The last time I covered an important Communist Party congress was in my own country almost 23 years ago. I was the only photographer for Reuters there, shooting black and white and sending a few pictures to the wire using a drum analog transmitter. The last congress of the Yugoslav Communist Party, which ruled the Socialist Federal Republic of Yugoslavia from 1945 until 1991, ended with a split within the League of Communists and ushered in years of violence and civil conflict… but that is a totally different story.

Last week’s 18th Chinese Communist Party Congress, by contrast, was a highly choreographed affair — no drama. In fact, during the preparation, the question arose: How do you cover one of the world’s top stories when it’s considered visually “boring.” At the same time, how do you deal with the difficulties of restricted access, especially if you are a foreign journalist in China?

On the other hand, the congress represents a rare opportunity to cover a once-in-a-decade leadership swap in one of the world’s superpowers, just a week after the dramatic and colorful presidential election in the United States. This time, as Chief Photographer in China, it was my turn to organize the coverage.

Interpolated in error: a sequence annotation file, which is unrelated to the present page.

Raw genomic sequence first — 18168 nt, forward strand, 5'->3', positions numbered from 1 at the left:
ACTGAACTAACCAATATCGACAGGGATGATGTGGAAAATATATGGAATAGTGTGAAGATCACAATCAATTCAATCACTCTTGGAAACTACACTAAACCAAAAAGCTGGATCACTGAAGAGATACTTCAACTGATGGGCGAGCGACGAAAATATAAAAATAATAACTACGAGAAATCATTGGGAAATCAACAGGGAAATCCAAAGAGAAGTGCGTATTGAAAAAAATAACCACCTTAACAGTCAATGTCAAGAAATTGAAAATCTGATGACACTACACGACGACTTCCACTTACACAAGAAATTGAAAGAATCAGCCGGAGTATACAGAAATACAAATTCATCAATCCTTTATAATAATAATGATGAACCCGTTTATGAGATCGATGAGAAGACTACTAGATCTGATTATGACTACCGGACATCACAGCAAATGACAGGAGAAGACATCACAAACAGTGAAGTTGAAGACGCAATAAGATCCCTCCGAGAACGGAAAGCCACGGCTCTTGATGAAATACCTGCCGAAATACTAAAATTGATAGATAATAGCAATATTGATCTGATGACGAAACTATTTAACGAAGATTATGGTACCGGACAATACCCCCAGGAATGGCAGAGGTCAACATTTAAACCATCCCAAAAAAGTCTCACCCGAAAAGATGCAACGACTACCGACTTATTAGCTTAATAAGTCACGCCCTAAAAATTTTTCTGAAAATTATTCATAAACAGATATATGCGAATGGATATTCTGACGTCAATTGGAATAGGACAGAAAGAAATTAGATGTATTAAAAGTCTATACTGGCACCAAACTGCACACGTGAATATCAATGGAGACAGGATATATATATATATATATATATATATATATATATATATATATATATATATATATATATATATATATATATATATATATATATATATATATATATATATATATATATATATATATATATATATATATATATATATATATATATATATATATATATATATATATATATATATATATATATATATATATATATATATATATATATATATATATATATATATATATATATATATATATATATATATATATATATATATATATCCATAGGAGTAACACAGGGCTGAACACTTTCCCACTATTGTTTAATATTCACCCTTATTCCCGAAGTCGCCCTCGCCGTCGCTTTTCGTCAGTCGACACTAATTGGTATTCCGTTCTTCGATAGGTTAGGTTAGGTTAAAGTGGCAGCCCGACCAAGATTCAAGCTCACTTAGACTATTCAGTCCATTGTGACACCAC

A wider view of China’s Congress

Beijing, China

By Carlos Barria

China’s once-in-a-decade leadership transition was for me a great opportunity to photograph an event that, although it all happens behind closed doors, still offers an interesting kind of visual access.


For example, the 18th Party Congress, where China ordained its new leadership, was a unique opportunity for journalists to wander around – with fewer restrictions than normal — in the Great Hall of the People. As a first-timer, I found the building itself imposing, and full of details and un-explored corners.